TCS Digital Mobile Consumer StudyThese and many other mobile initiatives to date will eventually show what “sticks” and what doesn’t. We believe every consumer company has an opportunity to generate more business with consumers and increase their loyalty through mobile technologies and new ways of doing business with them. That is, we see enormous opportunities for companies to follow consumers – even if they number in the millions — to use mobile technology and mobile-friendly ways of conducting business and reap substantial benefits. However, the value of the mobile initiative must be compelling enough to convince consumers to “follow” these companies back through their mobile devices – to want to download and use a company’s mobile apps, to want to search on and deploy its mobile websites.

In this way, one can imagine that simply spending heavily on mobility initiatives is no guarantee of success. From our survey, the biggest spenders on initiatives aimed at digital mobile consumers were not at all the most successful ones. How do we know?

We grouped the 664 survey respondents into two categories based on how they answered one of our questions: “Compared to your biggest competitors, how would you rate your firm’s success at addressing consumers who interact with your organization through digital mobile devices?” We provided a seven-point scale – from a 1 (“far behind”) and a 2 (“behind”) to a 4 (“neither ahead nor behind”) and a 6 (“ahead”) and 7 (“far ahead”). There was barely any difference between “leaders” (answering with a 6 or 7) and “laggards” (answering with a 1 or 2) in their 2012 spending on initiatives to win over the digital mobile consumer (technology, consulting, IT services, etc.). (See Exhibit IX-4.)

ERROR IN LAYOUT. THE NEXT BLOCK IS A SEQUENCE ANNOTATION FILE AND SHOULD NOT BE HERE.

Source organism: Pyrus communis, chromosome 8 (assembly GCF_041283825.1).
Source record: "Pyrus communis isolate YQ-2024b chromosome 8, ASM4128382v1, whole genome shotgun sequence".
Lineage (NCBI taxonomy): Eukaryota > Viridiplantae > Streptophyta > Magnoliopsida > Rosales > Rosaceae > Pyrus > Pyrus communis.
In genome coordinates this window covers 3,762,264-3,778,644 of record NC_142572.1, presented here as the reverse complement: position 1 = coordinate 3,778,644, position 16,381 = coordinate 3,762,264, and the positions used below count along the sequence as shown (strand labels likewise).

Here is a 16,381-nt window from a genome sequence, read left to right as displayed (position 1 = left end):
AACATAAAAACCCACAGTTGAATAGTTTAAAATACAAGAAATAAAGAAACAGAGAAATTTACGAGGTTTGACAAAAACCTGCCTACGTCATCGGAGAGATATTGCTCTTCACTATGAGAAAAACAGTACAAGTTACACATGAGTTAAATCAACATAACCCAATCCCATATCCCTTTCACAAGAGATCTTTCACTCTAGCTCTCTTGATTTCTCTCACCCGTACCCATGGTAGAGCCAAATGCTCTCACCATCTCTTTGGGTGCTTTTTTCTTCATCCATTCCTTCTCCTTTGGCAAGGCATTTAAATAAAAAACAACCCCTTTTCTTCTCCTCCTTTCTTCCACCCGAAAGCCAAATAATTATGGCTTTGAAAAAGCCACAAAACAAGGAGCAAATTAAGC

Exhibit IX-4: Q16/Global: What Companies Will Spend in 2012 and 2015 on
Technologies and Services to Respond to Digital Mobile Consumers
(in US$ Millions, Adjusted for Average Revenue/Company)

Exhibit IX-4: Q16/Global: What Companies Will Spend in 2012 and 2015 on Technologies and Services to Respond to Digital Mobile Consumers (in US$ Millions, Adjusted for Average Revenue/Company)


The ratio of mobile consumer spending as a percent of company revenue was virtually the same for “leaders” and “laggards.” And this was the case for both questions on investments – for this year and their projection for 2015. What that tells us is that being successful in this arena requires spending on the right mobile capabilities for consumers – not spending more than the competition.

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Which Industries Have Some of the Biggest Mobile Opportunities?

Our interviews with digital, marketing and mobile executives in the media and entertainment, insurance, industrial manufacturing and other industries, we heard of enterprising initiatives that have already commanded significant consumer adoption and endorsement.